Michigan Law has several postgraduate fellowships specifically for Michigan Law graduates and also provides extensive support to students who are pursuing external fellowships.
Postgraduate fellowships are grants that fund law graduates to work at public interest organizations or government agencies. They are typically short-term positions that allow new lawyers to gain exposure and experience in their chosen field. Postgraduate fellowships are collectively the largest source of entry-level public interest law jobs and can put graduates in a great position to find subsequent public interest work (often at the same organization/agency).
If you are interested in a career in public interest law, the Office of Career Planning encourages you to learn more about postgraduate fellowships.
You can start by exploring the resources below and make an appointment to talk with Emily Bretz at email@example.com or another OCP counselor.
At Michigan Law
Organization and Staff Attorney
Applicants apply directly to a non-profit organization for a one- to two-year fellowship with that organization (e.g. Zubrow Fellowship at the Juvenile Law Center). These fellowships may provide funding for a general staff attorney position or a specific issue area, but the applicant is not required to propose his or her own project.
Project-based or Entrepreneurial
Applicants propose their own projects and join with an organization to submit an application to a funding source (e.g. Equal Justice Works, Skadden).
Some big law firms offer entry level attorneys the opportunity to work from several months up to two years for a designated non-profit organization, typically in the city or community where the law firm is based. Some law firm fellowships are split positions, where the fellow spends a portion of his or her time working on firm matters and the remaining portion working at a nonprofit. Many law firm fellowships allow for a fellow to join the firm as an associate after completion of the fellowship.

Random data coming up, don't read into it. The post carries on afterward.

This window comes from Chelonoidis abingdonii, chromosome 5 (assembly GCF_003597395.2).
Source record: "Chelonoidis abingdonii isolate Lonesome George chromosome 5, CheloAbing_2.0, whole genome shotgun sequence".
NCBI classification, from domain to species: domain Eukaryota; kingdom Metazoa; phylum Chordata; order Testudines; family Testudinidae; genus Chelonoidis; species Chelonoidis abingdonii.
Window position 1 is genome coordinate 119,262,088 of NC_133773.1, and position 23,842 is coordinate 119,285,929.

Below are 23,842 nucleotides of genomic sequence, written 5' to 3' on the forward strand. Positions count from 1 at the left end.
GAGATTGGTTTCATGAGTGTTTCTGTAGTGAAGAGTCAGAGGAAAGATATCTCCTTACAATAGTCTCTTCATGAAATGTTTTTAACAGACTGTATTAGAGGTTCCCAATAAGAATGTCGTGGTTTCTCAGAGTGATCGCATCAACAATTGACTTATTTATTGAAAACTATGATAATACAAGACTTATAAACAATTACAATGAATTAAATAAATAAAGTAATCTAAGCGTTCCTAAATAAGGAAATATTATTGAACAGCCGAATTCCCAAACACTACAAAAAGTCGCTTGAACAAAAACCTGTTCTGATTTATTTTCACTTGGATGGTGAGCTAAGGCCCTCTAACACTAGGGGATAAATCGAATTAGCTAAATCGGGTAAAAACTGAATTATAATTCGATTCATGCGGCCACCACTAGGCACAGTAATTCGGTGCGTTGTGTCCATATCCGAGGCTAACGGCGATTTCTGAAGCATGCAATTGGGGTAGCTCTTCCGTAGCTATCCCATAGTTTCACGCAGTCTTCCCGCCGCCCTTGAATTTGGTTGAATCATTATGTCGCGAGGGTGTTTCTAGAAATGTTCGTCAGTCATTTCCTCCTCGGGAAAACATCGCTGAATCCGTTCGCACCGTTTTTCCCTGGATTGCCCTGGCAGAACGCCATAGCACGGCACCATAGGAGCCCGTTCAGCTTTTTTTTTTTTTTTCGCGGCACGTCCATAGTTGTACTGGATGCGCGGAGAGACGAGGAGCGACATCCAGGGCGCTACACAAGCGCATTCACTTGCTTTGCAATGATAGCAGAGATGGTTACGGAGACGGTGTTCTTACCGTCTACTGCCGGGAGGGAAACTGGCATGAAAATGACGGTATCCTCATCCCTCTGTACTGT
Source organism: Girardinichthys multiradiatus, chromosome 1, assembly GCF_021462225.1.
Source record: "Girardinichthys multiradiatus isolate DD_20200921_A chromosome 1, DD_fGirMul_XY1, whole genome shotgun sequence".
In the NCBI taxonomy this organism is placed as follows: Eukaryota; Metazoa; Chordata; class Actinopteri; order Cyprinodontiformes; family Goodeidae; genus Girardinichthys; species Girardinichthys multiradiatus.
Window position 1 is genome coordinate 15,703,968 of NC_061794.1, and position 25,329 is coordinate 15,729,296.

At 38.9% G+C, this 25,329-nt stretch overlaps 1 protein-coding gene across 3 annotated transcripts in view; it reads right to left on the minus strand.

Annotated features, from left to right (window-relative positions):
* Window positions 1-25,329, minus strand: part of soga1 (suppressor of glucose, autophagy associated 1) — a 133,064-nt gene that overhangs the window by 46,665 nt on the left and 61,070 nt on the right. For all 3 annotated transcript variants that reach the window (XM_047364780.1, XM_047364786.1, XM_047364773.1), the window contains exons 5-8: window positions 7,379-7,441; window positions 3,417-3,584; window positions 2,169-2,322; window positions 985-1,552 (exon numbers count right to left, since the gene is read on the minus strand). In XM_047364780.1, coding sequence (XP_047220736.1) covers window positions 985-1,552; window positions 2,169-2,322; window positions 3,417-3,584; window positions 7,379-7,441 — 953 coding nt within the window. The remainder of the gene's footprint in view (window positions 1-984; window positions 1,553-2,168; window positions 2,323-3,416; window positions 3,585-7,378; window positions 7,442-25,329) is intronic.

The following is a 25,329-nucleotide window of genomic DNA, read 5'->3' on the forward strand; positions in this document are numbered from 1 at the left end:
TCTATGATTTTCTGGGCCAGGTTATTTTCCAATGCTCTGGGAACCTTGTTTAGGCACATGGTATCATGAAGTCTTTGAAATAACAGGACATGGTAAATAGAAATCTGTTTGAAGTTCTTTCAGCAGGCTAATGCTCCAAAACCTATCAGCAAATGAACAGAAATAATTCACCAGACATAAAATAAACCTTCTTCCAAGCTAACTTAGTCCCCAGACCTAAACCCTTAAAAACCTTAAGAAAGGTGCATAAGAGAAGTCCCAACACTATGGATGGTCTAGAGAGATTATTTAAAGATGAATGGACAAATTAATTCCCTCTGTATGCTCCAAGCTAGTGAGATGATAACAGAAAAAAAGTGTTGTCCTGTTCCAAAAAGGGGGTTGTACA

Some plaintiff-side firms (also sometimes referred to as public-private firms) have entry-level fellowship positions that are internally funded. These fellowships usually last 1-2 years and are excellent ways to enter into plaintiff-side work.
Clinical and Academic
Recipients of these fellowships teach and supervise current law students enrolled in clinics; some clinical fellowships also allow for the fellow to work toward an LLM.
Applicants apply directly to a government agency for a one- to two-year fellowship with that agency (e.g. NYPD Law Graduate Fellowship). These programs do not require an applicant to propose a project. There is also the Presidential Management Fellowship, a leadership development program within the federal government.
Additional Funding Resources
PSJD is an online resource for law students and alumni to search thousands of public interest job opportunities and employer profiles. For fellowships, use this resource to search fellowship opportunities, to find potential sponsoring organizations, and to review the fellowship application deadline calendar.